Deck Review: The Halloween Oracle

Well my plan to do the thirteen days of Hallowe’en totally backfired but now that it’s actually Hallowe’en and I am not recovering from eye surgery like I was last year, here is a review of a deck that I’ve been saving just for this occasion: the Halloween Oracle!

As much as I hate the cold, I adore autumn. I love the colours and the food, autumn is just a magical season, and Hallowe’en is a holiday I look forward to celebrating year after year. I mean, Hallowe’en is the one time of year where I can dress in outrageous costumes and eat all the candy and it’s perfectly normal and expected.

In general, though, I’ve been looking to acquire an “autumnal” deck. I have decks that I associate more with spring and summer, but few that are autumn themed or seem “autumn-esque” to me, so when I saw that the Halloween Oracle was in the works I knew I had to have it.


The Halloween Oracle has 36 cards and comes in a sturdy box with a slim guidebook. The card stock is thin and the cards are glossy. The cards stuck together when I took them out for the first time. The card size is roughly 5 ½ x 3 ¾ inches, and the entire deck is almost thick enough to make shuffling an annoyance with my small hands. The cards have a black border, the card title, and a line of text as well as the image. The card back is black with a variety of Halloween symbols (ghosts, brooms, etc.) in grey and are non-reversible, although this oracle doesn’t use reversals. The guidebook contains instructions for a one card draw, three card spread, and six card Jack O’ Lantern spread. The entries for each individual card include a small image of that card, a short verse, and some text on how to interpret it.

First let me say that the art is gorgeous. It reminds me of the Wisdom of the House of Night Oracle Cards. However, the Halloween Oracle uses a warmer colour palette, which is an interesting choice considering that many place an emphasis on the dark and creepy on Halloween. Don’t get me wrong, there are lots of bones (and entire skeletons) in this deck, and you’ll find werewolves, witches, and zombies, but none of the art is especially grotesque or gory, and this deck contains cards such as “Forgiveness” and “Joy” as well as the expected assortment of monsters. I would even say that this deck is appropriate as a general autumn deck, not just Halloween specifically.

I think the biggest issue with this deck for me is that the card text often doesn’t seem to “mesh” with the card or the associations most people would have of the chosen image. For the Vampire card, for example, the text reads “Emotional intelligence”. The text in the book talks about cultivating emotional intelligence against emotional vampires, things that “drain” a person, but I didn’t really get how that had anything to do with vampires until I read about it in the book. The text just seems really vague. It would have been better, in my mind, to have text that said “Things that drain you” or “Cultivate emotional intelligence” or whatever. I think one of my main problems with this. I also think that for an oracle that seems to sell itself as a more “generic” Halloween Oracle, the card meanings seem to have a more specific purpose, that of self-improvement or realizing your full potential, so I found it difficult to use it for readings on more practical matters, like employment and romance. On a more personal note, the author has a tendency to use the word “synergy” a lot, but that’s more of a personal quibble as I am easily annoyed by constant repetition. Oh, and this may seem obvious, but I definitely wouldn’t treat this guidebook as an authoritative reference on Halloween customs because it’s really not. Lastly, although the art is gorgeous, there are an abundance of “sexy” women in this deck, even on cards where there’s really no need for any human figures to be there at all (like the “Midnight” card). In fact the only unquestionably male figure is on the werewolf card, and while he is practically naked and buff, that still doesn’t change the fact that there are a bunch of sexy women to his one sexy man. This was the one thing that really bothered me about the art.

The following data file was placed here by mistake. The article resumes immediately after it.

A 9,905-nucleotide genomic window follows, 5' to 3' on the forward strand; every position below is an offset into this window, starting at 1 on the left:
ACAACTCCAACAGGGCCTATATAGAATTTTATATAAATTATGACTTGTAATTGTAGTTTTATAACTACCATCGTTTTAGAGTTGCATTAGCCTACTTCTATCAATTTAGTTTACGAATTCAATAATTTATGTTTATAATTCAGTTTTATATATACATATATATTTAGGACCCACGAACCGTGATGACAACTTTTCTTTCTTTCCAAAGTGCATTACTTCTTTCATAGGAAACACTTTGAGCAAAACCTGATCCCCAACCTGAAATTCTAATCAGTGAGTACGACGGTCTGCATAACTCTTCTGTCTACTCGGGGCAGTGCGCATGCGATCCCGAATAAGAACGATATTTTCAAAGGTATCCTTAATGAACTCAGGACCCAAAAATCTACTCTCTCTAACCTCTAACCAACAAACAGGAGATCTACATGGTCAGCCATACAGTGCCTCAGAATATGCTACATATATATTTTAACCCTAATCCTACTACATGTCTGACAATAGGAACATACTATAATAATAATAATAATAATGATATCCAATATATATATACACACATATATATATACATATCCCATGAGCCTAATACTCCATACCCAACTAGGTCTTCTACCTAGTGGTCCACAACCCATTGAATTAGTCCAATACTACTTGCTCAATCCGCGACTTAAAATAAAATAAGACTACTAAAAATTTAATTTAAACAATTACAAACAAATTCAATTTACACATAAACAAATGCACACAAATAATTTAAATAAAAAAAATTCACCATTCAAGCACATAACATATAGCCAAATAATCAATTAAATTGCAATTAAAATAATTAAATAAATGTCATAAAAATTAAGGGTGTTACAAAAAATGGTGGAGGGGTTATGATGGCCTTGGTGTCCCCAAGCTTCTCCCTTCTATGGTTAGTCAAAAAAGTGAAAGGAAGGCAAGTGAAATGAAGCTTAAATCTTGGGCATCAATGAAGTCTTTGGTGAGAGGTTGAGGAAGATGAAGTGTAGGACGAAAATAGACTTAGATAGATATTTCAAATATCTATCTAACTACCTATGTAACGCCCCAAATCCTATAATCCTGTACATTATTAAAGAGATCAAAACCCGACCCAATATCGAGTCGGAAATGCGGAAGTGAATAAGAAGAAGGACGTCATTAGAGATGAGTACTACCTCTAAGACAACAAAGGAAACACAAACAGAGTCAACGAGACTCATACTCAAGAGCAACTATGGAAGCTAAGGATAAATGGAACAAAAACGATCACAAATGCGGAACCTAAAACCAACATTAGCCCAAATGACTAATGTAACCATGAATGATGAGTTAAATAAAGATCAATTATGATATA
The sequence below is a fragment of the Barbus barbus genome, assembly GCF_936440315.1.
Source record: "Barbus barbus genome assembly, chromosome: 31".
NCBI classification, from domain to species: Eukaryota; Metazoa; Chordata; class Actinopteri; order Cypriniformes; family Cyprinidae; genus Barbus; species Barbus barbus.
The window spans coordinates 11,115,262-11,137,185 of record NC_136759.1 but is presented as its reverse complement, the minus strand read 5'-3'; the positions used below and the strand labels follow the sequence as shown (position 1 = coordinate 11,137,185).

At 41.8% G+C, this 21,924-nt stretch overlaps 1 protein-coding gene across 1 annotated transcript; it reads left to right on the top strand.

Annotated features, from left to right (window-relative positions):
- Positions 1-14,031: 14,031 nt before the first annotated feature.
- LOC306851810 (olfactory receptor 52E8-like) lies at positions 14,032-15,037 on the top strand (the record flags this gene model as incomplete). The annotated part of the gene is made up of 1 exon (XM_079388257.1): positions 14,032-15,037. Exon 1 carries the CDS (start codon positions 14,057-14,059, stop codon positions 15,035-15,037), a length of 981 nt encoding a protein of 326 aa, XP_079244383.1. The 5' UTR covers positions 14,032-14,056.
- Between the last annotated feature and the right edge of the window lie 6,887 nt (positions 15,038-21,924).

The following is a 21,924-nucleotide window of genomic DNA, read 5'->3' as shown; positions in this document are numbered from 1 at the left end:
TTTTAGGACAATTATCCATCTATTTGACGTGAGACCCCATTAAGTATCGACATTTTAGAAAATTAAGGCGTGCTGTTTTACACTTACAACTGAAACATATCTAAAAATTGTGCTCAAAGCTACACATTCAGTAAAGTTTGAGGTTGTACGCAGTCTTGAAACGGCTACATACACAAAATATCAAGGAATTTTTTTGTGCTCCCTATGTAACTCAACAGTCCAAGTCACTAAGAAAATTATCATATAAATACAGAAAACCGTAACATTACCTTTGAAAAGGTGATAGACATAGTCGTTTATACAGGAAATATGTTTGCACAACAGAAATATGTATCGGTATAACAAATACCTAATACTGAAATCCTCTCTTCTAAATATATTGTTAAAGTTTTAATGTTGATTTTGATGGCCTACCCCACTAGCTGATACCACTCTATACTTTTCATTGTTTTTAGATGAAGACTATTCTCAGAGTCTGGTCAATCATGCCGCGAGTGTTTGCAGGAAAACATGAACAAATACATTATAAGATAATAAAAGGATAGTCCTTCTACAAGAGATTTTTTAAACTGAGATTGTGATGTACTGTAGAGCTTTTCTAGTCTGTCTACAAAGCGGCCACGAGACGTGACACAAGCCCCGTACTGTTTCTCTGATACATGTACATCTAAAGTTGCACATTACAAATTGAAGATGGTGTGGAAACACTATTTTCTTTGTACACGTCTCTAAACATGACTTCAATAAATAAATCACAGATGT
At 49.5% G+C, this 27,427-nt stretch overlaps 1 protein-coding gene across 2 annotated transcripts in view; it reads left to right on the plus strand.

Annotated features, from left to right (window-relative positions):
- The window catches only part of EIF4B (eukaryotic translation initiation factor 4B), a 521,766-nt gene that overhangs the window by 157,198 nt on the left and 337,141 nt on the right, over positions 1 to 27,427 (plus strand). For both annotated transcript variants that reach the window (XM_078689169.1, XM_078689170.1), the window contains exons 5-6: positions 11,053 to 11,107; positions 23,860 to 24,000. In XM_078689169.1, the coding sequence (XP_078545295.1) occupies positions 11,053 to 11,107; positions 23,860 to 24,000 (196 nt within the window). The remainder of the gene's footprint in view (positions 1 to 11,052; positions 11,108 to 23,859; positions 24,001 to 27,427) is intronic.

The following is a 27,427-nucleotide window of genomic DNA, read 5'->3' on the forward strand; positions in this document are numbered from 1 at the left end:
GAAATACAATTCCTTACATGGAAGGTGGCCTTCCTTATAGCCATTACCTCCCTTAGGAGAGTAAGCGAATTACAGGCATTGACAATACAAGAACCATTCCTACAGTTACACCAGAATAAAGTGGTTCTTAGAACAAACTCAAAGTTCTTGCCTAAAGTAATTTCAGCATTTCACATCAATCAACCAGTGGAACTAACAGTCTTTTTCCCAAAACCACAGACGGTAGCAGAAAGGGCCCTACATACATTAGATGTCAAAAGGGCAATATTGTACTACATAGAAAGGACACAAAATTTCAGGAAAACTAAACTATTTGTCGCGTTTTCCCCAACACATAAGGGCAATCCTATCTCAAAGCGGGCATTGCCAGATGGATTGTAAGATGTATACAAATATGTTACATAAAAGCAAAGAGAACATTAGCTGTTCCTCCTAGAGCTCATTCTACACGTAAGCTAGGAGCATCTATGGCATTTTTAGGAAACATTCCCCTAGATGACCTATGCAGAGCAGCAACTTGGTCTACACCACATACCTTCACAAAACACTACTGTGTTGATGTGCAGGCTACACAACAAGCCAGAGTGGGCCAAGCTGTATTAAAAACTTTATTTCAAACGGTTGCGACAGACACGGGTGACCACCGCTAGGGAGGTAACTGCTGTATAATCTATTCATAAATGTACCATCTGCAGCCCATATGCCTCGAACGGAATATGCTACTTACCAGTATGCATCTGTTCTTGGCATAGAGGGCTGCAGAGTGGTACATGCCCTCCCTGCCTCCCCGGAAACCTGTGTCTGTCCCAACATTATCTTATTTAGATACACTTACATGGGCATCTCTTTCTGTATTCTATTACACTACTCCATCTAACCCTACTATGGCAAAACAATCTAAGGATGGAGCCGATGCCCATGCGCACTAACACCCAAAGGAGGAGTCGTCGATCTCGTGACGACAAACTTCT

Despite all these negatives, the Halloween Oracle isn’t a bad deck. It is a very nice deck and one I can definitely see myself using. I just feel like it could have been so much more than it is. One thing this deck definitely does capture for me, however, is the magic of fall, and Halloween in particular, and for that, I’d say this deck is worth a look.

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